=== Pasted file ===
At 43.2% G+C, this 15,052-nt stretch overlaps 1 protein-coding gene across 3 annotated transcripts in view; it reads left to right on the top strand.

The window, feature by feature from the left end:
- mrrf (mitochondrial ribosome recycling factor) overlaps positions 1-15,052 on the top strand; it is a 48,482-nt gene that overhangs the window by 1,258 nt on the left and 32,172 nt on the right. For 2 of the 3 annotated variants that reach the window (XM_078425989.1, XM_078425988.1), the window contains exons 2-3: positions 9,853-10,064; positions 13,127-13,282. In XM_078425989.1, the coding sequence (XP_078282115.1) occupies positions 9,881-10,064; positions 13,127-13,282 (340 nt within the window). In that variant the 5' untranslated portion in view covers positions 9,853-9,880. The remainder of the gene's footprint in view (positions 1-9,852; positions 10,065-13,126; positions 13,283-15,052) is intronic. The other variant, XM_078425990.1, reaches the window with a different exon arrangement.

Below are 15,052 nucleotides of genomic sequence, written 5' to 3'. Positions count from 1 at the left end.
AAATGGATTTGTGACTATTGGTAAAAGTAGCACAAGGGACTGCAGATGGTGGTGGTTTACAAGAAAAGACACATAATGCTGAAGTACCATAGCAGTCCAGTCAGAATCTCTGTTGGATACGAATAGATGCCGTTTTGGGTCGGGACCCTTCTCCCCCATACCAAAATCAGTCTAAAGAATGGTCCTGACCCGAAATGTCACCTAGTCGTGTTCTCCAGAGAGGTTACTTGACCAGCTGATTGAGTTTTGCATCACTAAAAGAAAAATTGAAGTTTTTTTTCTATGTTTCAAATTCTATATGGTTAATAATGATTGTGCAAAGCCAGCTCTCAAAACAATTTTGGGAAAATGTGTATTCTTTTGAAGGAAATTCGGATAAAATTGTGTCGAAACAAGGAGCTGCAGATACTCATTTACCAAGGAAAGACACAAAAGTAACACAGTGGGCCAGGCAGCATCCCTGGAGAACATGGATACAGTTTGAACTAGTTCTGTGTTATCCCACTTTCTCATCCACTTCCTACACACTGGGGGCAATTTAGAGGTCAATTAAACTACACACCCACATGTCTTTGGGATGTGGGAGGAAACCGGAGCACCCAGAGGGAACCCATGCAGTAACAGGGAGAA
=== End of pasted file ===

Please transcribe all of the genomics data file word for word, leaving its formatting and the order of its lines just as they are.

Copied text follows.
At 43.2% G+C, this 15,052-nt stretch overlaps 1 protein-coding gene across 3 annotated transcripts in view; it reads left to right on the top strand.

The window, feature by feature from the left end:
- mrrf (mitochondrial ribosome recycling factor) overlaps positions 1-15,052 on the top strand; it is a 48,482-nt gene that overhangs the window by 1,258 nt on the left and 32,172 nt on the right. For 2 of the 3 annotated variants that reach the window (XM_078425989.1, XM_078425988.1), the window contains exons 2-3: positions 9,853-10,064; positions 13,127-13,282. In XM_078425989.1, the coding sequence (XP_078282115.1) occupies positions 9,881-10,064; positions 13,127-13,282 (340 nt within the window). In that variant the 5' untranslated portion in view covers positions 9,853-9,880. The remainder of the gene's footprint in view (positions 1-9,852; positions 10,065-13,126; positions 13,283-15,052) is intronic. The other variant, XM_078425990.1, reaches the window with a different exon arrangement.

Below are 15,052 nucleotides of genomic sequence, written 5' to 3'. Positions count from 1 at the left end.
AAATGGATTTGTGACTATTGGTAAAAGTAGCACAAGGGACTGCAGATGGTGGTGGTTTACAAGAAAAGACACATAATGCTGAAGTACCATAGCAGTCCAGTCAGAATCTCTGTTGGATACGAATAGATGCCGTTTTGGGTCGGGACCCTTCTCCCCCATACCAAAATCAGTCTAAAGAATGGTCCTGACCCGAAATGTCACCTAGTCGTGTTCTCCAGAGAGGTTACTTGACCAGCTGATTGAGTTTTGCATCACTAAAAGAAAAATTGAAGTTTTTTTTCTATGTTTCAAATTCTATATGGTTAATAATGATTGTGCAAAGCCAGCTCTCAAAACAATTTTGGGAAAATGTGTATTCTTTTGAAGGAAATTCGGATAAAATTGTGTCGAAACAAGGAGCTGCAGATACTCATTTACCAAGGAAAGACACAAAAGTAACACAGTGGGCCAGGCAGCATCCCTGGAGAACATGGATACAGTTTGAACTAGTTCTGTGTTATCCCACTTTCTCATCCACTTCCTACACACTGGGGGCAATTTAGAGGTCAATTAAACTACACACCCACATGTCTTTGGGATGTGGGAGGAAACCGGAGCACCCAGAGGGAACCCATGCAGTAACAGGGAGAA